The Flowers of Afghanistan
A third of all the world’s refugees are from Afghanistan. The Russian Occupation, Warlordism, Taliban rule and the War on Terror have left an estimated five million people displaced beyond the country’s borders. Three decades of conflict have left a shrinking humanitarian space and as poverty and insecurity in the region worsen, a new generation is looking further afield in search of a better life.
Growing numbers of vulnerable Afghan youths continue to make the difficult and dangerous overland journey to Europe. Last year saw a 64% increase in unaccompanied minors from Afghanistan arriving in the European Union who applied for asylum, the average age being just 14-15 years old. Traveling alone they are exposed to abuse and exploitation by criminals or by the very smuggling networks in which their lives are placed.
Ten years on from 9/11, the surge in the numbers of children entering Europe should be cause to reflect on the plight of Afghanistan’s youth in the shadow of war.
As the recipient of the 2010 UNHCR Nansen Refugee Award for her work documenting the often-overlooked humanitarian consequences of war, photographer and author Alixandra Fazzina’s newest reportage portrays the individual stories of Afghan children on the move. Following the Flowers of Afghanistan on their clandestine routes from Asia to Europe, the work intimately explores the motives, paths and significance of this new exodus.
Pegging up his black holdall onto the wall, Farshad ducks down next to a traditional stove, keen to get warm after his chilly transit through Kabul. Inside a mud-built mosafer khana, the boy from Logar is surrounded by travellers, all hunched in the centre of the large carpeted room. In sweatbands and a leather jacket, Farshad squints in the golden evening light, scanning his surroundings where the next eight hours or so will be spent holed-up. He nods at a small boy who comes over with a green enamel pot of tea and a round of sweets before slowly settling down. Having spent the last five years growing up on the road labouring in Iran after the death of his father, Farshad is once again making the clandestine journey out of Afghanistan. This time however, he plans to go further afield, “Europe is the place, it’s much better than Asia. Fifteen of my friends are there now; five in France, four in Norway, some in the UK and the rest elsewhere. They tell me there is education, work and law in those countries so now I’ve also made up my mind to go”.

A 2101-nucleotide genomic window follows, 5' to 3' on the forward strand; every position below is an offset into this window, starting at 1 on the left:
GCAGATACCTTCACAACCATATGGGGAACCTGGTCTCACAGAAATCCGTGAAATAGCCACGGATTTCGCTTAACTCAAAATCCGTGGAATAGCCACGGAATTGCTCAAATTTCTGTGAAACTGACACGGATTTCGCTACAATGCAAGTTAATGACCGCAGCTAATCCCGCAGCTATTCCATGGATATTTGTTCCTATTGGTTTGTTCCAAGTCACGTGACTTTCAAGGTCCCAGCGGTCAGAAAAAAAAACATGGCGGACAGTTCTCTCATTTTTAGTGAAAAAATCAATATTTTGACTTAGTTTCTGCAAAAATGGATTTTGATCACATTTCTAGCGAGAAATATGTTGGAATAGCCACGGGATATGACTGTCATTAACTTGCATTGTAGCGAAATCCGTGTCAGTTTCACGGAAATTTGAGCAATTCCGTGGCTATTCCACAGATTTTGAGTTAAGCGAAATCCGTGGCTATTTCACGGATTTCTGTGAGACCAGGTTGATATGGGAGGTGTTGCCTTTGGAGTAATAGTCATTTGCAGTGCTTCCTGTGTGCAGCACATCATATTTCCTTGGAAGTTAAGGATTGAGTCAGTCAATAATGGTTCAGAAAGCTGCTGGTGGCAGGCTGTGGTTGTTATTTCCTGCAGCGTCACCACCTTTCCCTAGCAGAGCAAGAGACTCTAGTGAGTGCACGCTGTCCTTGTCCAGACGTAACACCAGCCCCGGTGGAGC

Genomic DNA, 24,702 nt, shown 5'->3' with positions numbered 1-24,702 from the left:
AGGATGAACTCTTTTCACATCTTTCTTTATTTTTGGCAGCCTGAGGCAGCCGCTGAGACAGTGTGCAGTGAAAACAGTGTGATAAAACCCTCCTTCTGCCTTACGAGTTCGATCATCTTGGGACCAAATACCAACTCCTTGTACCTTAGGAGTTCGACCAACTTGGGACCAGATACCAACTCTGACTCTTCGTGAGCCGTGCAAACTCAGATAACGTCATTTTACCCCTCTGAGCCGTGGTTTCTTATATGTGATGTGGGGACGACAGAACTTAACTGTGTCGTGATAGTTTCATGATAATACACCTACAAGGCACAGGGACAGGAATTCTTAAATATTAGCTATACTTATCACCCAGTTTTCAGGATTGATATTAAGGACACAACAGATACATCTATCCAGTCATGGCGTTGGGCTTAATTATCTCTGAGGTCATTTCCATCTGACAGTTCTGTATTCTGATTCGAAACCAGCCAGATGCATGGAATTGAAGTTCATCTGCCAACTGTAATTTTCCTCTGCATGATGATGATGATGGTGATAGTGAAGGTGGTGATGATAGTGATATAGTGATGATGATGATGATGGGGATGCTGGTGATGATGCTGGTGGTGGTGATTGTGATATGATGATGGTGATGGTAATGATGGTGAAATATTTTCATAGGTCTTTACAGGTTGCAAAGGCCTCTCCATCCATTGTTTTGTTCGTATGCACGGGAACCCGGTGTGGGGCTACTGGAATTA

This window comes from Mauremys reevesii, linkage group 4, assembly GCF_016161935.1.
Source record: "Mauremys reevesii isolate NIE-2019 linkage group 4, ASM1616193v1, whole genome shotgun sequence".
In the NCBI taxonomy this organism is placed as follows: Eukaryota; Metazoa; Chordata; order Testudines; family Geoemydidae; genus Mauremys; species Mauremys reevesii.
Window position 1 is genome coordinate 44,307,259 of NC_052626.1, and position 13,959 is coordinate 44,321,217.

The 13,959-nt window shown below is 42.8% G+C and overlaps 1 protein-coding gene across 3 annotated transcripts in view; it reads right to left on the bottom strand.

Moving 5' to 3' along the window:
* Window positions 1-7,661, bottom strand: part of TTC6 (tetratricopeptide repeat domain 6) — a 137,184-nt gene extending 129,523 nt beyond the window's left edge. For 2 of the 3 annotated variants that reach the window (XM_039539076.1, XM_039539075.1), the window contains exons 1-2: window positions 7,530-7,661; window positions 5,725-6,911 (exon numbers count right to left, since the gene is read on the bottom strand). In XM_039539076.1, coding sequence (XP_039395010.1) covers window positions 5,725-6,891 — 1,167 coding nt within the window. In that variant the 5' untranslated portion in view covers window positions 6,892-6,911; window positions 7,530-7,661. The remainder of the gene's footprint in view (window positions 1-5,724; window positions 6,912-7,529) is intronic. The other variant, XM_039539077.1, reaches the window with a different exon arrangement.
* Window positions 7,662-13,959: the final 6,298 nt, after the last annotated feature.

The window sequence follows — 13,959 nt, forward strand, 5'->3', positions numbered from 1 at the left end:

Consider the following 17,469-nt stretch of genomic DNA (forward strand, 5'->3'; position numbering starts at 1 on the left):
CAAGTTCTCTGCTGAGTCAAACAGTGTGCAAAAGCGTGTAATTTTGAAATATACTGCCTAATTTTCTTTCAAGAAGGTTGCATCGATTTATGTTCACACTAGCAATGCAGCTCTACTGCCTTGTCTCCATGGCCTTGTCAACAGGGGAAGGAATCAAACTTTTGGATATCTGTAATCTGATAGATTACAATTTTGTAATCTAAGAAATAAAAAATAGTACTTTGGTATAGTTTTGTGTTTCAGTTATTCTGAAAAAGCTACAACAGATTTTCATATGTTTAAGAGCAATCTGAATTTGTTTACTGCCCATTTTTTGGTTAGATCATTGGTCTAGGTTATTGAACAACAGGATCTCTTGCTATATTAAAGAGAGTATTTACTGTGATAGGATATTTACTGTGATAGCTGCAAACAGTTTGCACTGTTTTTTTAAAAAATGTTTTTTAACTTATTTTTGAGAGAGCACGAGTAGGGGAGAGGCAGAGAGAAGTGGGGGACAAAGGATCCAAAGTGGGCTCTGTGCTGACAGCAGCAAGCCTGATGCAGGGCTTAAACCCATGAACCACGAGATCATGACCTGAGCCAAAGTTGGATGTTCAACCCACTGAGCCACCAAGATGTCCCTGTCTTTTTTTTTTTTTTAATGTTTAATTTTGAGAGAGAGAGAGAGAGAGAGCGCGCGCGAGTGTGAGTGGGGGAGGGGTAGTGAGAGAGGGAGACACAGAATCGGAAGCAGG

“Europe is the place, it’s much better than Asia. (...) So now I’ve also made up my mind to go”
As the light begins to fade and the mosafer khanas fill up, the activity at Company moves inside. In a place notorious for kidnappings and robberies, it is now time for the passengers to wait out the night nervously in the sanctuary of their chosen hotels. Using their baggage as pillows, groups from provinces across Afghanistan spread themselves out as best they can. Hard as it is to relax in a place where even the piles of shoes left by the doorways are stolen, most sit solemn faced. Touts, hawkers and ticket sellers do the rounds leaving only the moneychangers and phone card salesmen stranded outside under lamps at an impromptu traveller’s bazaar.
Respective landlords, who charge for food not board, sit feeding pounded meat onto skewers as kebabs are prepared for the communal dinners. Up on a wooden platform that makes for an extra sleeping level, a group of eight boys who have paid up with the smugglers until Turkey play with their mobile phones. They anticipate that the journey they are embarking upon will take around seven days although their plan is to continue further and “inshalla’ah”, make it to Europe. Aged between fourteen and seventeen it is the first time they have ever left their homes in Baghlan alone.
Over Mountains, Underground
Rubbish clutters the entrance to a narrow backstreet in Istanbul’s downtown Kumkapi district. Derelict houses crumble down the hillside where exposed stairwells lead nowhere. Little traffic ventures down this dead-end or through the doors of the dimly lit Regal Hotel, hidden away at the furthest extent of this blind alley. In the net curtained modern lobby, an Afghan smuggler who doubles up his work in Kabul’s Ministry of Defence, sits in a bruise coloured salwar khamees chatting in Farsi with a Kurdish counterpart. The majority of the passengers holed-up at the hotel have just arrived from Afghanistan and in the upper rooms, boys like fifteen year old Fayaz are being held captive, "When I arrived in Istanbul the smugglers kept me for twenty-two days."
"We stayed in a room at the Regal and weren’t allowed to go outside. The place looked official but it was just for illegal travellers. Three other Afghan boys were also kept in my room and there was a young African child who was kidnapped like us. One of the agents was always on the door and they told us that they were armed. All we could do was to walk the corridors and the whole place was really cold. I remember one day that I managed to go up to the roof with the other boys, looking out to sea trying to plan an escape but there was no way out. We were all so anxious and cried a lot."
There were three guards for all the passengers and almost no place to sleep or to sit down. The place smelt terrible and was totally wet and dirty. It was basically a prison where they charged people to stay… Turkey is a really dangerous place to travel for young Afghans”. For teenagers like Manan, the lights of the big city are a world away from the subterranean life they now face. The mosaferin in Istanbul rarely see the light of day.